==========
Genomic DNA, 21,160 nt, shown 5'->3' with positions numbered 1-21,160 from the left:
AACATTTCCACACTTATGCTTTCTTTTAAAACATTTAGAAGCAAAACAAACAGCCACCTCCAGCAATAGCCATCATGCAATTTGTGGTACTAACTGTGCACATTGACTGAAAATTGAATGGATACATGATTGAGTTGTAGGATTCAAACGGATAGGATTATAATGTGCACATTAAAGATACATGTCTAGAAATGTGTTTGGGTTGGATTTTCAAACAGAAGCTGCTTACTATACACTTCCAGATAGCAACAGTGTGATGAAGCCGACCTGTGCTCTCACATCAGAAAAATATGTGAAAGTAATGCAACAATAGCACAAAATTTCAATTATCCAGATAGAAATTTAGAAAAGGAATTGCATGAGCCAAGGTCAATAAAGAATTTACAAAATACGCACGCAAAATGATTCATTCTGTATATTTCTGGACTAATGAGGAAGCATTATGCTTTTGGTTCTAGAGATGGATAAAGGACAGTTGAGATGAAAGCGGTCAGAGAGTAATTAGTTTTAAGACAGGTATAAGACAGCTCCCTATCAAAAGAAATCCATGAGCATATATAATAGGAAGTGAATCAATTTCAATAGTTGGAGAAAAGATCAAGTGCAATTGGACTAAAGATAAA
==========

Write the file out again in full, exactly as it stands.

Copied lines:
Genomic DNA, 21,160 nt, shown 5'->3' with positions numbered 1-21,160 from the left:
AACATTTCCACACTTATGCTTTCTTTTAAAACATTTAGAAGCAAAACAAACAGCCACCTCCAGCAATAGCCATCATGCAATTTGTGGTACTAACTGTGCACATTGACTGAAAATTGAATGGATACATGATTGAGTTGTAGGATTCAAACGGATAGGATTATAATGTGCACATTAAAGATACATGTCTAGAAATGTGTTTGGGTTGGATTTTCAAACAGAAGCTGCTTACTATACACTTCCAGATAGCAACAGTGTGATGAAGCCGACCTGTGCTCTCACATCAGAAAAATATGTGAAAGTAATGCAACAATAGCACAAAATTTCAATTATCCAGATAGAAATTTAGAAAAGGAATTGCATGAGCCAAGGTCAATAAAGAATTTACAAAATACGCACGCAAAATGATTCATTCTGTATATTTCTGGACTAATGAGGAAGCATTATGCTTTTGGTTCTAGAGATGGATAAAGGACAGTTGAGATGAAAGCGGTCAGAGAGTAATTAGTTTTAAGACAGGTATAAGACAGCTCCCTATCAAAAGAAATCCATGAGCATATATAATAGGAAGTGAATCAATTTCAATAGTTGGAGAAAAGATCAAGTGCAATTGGACTAAAGATAAA